My second point, which is slightly more specific to finance, is that we have seen a particular form of singular, non-plural decision-making emerge. In UK Company law, the primary responsibility of management is to shareholders. And we’ve also seen managers of those firms being remunerated in a form which aligns their interests with those of the shareholders through payment in equity or equity-like instruments.
Within banking and finance, this has led to a corporate governance structure in which those owning maybe 5% of the balance sheet – i.e. the shareholders – have the primary, some would say the exclusive, power in controlling the fortunes of the firm. There is no say from the debt-holders or depositors or workers or any sense of the wider public good which we know to be important in banking and finance. We also know that those firms are working on time horizons which in some cases are really quite short. So to think that this will necessarily lead to the best outcome, even for the longer-term value of the firm, is questionable given the governance model.
The piece I did last year was to try and understand how it was that banks ended up with the corporate governance structure I’ve described. What was it? At each stage it was a sensible reason. But it led to a corporate governance structure that looks pretty peculiar, given where we started off 150 years ago. So what I mentioned about structures and incentives – an important thing about that is who runs the firm and how they run the firm. I think corporate governance in the way I’ve defined it is super important – more important than regulation in getting us into a better place.
WD: But presumably for equally good evolutionary reasons it is incredibly difficult to change, at least in the short term. Will Hutton was arguing for fundamental corporate governance reform in the 1990s and was basically ignored. We’ve now had one almighty great shock to the system over the last five years, but not a great deal seems to have changed. What would it take to get a real change? If we return to the original meaning of the word ‘crisis’ as a defining judgement or turning point – what would it take to get that? If five years isn’t enough, what might be a plausible time horizon within which that change in governance might be expected to be seen? And what might be a trigger for it?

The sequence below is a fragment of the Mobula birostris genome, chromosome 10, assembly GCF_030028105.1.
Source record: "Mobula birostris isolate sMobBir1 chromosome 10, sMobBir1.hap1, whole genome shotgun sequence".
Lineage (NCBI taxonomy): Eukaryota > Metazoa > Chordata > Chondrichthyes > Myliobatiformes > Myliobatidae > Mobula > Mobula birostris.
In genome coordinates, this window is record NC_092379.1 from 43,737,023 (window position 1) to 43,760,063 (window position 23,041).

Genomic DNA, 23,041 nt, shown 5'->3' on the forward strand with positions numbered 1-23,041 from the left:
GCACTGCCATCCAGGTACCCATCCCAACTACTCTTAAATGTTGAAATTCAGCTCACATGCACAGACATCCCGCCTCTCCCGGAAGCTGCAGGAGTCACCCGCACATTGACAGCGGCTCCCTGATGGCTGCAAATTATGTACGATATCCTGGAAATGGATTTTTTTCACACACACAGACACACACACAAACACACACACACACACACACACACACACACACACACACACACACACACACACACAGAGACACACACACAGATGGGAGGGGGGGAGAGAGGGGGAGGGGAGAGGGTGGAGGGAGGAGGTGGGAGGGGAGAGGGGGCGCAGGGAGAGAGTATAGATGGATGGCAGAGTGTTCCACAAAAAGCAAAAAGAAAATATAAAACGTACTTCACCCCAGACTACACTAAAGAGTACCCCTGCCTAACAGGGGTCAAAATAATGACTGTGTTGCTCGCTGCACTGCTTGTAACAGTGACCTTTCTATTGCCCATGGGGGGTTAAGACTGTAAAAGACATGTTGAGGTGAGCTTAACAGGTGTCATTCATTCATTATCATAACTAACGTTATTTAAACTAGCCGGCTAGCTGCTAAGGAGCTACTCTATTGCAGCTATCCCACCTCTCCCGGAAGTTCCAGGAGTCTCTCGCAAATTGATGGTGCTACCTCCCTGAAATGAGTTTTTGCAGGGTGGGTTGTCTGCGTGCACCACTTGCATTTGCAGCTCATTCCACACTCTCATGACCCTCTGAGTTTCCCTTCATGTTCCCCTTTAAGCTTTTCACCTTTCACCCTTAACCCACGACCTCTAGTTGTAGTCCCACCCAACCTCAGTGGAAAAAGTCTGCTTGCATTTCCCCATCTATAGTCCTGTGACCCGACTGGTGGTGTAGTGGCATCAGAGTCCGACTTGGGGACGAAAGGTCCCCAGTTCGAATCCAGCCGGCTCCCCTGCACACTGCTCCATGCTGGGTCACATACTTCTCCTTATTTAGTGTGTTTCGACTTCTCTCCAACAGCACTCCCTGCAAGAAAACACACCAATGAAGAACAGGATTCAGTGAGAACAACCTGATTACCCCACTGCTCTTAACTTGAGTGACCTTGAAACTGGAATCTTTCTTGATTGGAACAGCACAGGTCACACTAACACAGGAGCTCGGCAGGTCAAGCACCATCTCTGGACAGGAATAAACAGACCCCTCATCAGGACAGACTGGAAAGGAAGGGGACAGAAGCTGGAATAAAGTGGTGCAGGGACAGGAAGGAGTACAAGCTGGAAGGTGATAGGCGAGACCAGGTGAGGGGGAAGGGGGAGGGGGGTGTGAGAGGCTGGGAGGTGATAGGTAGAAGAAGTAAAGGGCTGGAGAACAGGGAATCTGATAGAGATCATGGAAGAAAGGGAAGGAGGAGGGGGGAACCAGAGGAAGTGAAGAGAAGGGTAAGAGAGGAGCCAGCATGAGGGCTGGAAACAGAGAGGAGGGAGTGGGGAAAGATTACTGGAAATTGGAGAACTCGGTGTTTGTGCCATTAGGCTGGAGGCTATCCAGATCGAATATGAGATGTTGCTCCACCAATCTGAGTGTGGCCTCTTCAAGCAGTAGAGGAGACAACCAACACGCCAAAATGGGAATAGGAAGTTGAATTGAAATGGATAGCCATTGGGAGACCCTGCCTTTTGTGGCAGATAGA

AH: This is a story about complex systems, so knowing what the trigger would be is very difficult to pin down. Often it’s the smallest thing. It’s that small flap of the butterfly’s wings which leads the whole sociology of this to shift. Who knows – we might have been seeing it over the past month with the Libor fixing scandal. Certainly if you read what’s written in the press about the significance of the Libor issue, it’s partly about the significance of Libor, but it’s partly about the steady accumulation of issues where things have gone quite wrong and mounting discontent. A month ago, people were not digging up the body of Glass Steagall and saying this is what we need. If you read the newspapers today, you find a rather different rhetoric out there about what might be needed to solve the Libor problem, but actually more than that, the Libor problem and the PPI mis-selling problem and the bonus problem and so on. Who knows whether this time it’ll be the event that triggers bigger change?